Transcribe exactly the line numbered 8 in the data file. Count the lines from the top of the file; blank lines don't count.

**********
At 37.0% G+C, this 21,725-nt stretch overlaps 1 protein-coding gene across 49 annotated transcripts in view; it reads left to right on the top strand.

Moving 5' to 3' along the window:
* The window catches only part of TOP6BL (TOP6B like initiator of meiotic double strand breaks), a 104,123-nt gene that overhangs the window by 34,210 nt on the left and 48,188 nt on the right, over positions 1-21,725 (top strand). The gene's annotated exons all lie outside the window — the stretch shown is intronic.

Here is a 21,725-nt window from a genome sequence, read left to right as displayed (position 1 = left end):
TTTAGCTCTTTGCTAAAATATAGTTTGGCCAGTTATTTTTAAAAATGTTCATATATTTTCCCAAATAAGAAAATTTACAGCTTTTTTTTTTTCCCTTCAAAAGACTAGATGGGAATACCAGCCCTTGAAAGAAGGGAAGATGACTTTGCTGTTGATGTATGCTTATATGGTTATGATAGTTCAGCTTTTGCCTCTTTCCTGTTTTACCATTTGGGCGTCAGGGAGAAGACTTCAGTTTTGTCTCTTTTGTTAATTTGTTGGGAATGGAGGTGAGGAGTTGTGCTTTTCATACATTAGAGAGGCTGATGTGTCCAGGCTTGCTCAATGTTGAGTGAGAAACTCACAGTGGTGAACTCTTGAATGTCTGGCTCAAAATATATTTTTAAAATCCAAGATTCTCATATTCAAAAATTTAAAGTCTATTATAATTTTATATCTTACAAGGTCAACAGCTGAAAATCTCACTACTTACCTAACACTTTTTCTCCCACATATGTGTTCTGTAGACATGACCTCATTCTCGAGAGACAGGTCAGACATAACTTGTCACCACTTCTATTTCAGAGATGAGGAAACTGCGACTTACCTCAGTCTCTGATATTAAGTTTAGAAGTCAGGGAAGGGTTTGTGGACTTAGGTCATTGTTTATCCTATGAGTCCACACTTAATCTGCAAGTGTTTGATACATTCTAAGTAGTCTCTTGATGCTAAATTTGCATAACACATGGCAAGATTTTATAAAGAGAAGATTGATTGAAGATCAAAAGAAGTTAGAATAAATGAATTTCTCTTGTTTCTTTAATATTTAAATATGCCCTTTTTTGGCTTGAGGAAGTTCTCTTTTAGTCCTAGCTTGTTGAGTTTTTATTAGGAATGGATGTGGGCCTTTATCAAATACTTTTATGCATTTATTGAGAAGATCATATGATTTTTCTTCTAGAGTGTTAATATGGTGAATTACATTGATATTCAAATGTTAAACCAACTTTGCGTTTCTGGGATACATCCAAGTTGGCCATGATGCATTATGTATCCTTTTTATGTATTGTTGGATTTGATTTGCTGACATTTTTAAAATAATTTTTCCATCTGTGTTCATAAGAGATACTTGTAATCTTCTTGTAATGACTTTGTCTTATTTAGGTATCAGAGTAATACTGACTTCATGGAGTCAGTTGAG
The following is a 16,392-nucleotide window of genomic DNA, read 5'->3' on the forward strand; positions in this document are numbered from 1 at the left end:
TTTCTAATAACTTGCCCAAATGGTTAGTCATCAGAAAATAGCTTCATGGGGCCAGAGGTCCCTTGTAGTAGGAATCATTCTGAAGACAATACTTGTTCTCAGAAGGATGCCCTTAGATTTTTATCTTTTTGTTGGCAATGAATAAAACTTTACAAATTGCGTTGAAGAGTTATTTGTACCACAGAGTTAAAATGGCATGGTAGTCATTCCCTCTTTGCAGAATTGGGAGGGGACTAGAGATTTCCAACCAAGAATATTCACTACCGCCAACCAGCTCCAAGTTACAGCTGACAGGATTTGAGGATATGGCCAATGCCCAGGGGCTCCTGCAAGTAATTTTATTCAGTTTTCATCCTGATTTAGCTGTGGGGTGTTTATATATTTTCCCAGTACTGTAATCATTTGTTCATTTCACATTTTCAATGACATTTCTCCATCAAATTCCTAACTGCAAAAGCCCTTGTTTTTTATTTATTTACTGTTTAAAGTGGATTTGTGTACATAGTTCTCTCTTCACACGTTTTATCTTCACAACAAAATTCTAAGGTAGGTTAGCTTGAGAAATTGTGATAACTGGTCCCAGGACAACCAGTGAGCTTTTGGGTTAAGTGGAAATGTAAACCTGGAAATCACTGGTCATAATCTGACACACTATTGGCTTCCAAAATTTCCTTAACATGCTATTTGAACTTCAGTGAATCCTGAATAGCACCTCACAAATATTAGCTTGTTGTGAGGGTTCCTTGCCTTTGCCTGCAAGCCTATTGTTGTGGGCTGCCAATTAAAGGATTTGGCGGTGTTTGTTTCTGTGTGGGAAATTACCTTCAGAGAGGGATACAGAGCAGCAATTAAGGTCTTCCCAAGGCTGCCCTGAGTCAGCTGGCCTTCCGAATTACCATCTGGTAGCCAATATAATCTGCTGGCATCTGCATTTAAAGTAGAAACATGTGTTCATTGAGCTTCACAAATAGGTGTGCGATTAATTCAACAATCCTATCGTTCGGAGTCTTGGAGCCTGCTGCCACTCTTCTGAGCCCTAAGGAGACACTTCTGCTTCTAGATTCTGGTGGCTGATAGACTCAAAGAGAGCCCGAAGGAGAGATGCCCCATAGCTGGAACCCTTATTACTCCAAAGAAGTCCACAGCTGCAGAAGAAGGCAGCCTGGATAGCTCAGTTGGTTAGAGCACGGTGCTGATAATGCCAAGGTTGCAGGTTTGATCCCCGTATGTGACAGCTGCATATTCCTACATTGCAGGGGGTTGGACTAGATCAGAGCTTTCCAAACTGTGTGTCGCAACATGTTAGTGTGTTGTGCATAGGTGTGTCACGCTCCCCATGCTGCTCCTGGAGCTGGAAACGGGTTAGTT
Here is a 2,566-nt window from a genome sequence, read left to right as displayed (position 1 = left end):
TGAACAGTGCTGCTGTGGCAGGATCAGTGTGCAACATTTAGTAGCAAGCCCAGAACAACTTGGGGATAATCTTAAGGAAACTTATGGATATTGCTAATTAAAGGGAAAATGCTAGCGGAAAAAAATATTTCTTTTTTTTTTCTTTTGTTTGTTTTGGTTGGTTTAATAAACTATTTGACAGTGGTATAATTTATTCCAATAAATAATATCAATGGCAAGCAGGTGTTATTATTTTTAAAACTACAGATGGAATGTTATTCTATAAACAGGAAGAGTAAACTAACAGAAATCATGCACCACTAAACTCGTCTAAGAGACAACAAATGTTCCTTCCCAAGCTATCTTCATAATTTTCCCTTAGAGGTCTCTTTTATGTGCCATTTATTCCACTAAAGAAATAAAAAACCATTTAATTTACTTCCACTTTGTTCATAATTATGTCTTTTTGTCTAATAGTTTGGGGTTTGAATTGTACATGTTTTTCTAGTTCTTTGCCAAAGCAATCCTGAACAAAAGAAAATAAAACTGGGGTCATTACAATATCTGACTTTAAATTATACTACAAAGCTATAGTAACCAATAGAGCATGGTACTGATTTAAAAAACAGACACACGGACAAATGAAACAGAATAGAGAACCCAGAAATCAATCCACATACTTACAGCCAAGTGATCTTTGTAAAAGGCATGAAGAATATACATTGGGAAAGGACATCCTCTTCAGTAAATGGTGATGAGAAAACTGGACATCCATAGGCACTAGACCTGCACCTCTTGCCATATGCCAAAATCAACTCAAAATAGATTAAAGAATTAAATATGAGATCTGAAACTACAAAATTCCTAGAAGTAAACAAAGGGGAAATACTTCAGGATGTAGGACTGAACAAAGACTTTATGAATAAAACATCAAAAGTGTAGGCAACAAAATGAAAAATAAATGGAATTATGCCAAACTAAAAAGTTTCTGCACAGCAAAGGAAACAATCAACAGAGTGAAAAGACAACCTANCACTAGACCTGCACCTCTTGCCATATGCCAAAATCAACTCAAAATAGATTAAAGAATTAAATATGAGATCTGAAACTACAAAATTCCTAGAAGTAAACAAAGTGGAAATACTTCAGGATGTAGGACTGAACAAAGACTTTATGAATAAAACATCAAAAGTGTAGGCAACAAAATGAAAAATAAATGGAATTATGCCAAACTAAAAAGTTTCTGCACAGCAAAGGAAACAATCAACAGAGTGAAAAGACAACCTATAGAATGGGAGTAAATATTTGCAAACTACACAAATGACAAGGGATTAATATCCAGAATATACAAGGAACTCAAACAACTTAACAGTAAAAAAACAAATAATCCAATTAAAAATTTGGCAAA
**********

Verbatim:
Here is a 2,566-nt window from a genome sequence, read left to right as displayed (position 1 = left end):